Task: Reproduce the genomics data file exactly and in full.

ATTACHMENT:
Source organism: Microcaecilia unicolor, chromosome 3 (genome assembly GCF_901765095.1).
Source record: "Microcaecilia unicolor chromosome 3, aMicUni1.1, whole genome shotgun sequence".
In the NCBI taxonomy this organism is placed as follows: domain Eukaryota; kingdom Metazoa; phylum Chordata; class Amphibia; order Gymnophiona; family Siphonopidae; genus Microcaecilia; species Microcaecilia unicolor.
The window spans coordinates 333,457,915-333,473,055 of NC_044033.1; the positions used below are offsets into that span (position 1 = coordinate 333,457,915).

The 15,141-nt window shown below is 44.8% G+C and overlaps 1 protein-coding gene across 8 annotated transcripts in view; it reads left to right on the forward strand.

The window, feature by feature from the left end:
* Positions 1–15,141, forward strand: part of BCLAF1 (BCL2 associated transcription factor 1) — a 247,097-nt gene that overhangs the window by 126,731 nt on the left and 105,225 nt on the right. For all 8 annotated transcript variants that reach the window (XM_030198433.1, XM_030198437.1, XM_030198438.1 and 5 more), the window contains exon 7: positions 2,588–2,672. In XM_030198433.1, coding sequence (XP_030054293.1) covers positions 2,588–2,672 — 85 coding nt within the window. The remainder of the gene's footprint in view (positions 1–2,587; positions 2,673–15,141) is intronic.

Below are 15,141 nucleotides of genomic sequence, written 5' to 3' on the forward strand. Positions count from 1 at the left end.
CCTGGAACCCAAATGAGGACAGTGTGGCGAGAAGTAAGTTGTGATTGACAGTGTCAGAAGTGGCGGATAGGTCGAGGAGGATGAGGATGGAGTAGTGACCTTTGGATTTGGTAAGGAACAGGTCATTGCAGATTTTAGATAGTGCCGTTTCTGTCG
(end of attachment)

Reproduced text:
Source organism: Microcaecilia unicolor, chromosome 3 (genome assembly GCF_901765095.1).
Source record: "Microcaecilia unicolor chromosome 3, aMicUni1.1, whole genome shotgun sequence".
In the NCBI taxonomy this organism is placed as follows: domain Eukaryota; kingdom Metazoa; phylum Chordata; class Amphibia; order Gymnophiona; family Siphonopidae; genus Microcaecilia; species Microcaecilia unicolor.
The window spans coordinates 333,457,915-333,473,055 of NC_044033.1; the positions used below are offsets into that span (position 1 = coordinate 333,457,915).

The 15,141-nt window shown below is 44.8% G+C and overlaps 1 protein-coding gene across 8 annotated transcripts in view; it reads left to right on the forward strand.

The window, feature by feature from the left end:
* Positions 1–15,141, forward strand: part of BCLAF1 (BCL2 associated transcription factor 1) — a 247,097-nt gene that overhangs the window by 126,731 nt on the left and 105,225 nt on the right. For all 8 annotated transcript variants that reach the window (XM_030198433.1, XM_030198437.1, XM_030198438.1 and 5 more), the window contains exon 7: positions 2,588–2,672. In XM_030198433.1, coding sequence (XP_030054293.1) covers positions 2,588–2,672 — 85 coding nt within the window. The remainder of the gene's footprint in view (positions 1–2,587; positions 2,673–15,141) is intronic.

Below are 15,141 nucleotides of genomic sequence, written 5' to 3' on the forward strand. Positions count from 1 at the left end.
CCTGGAACCCAAATGAGGACAGTGTGGCGAGAAGTAAGTTGTGATTGACAGTGTCAGAAGTGGCGGATAGGTCGAGGAGGATGAGGATGGAGTAGTGACCTTTGGATTTGGTAAGGAACAGGTCATTGCAGATTTTAGATAGTGCCGTTTCTGTCG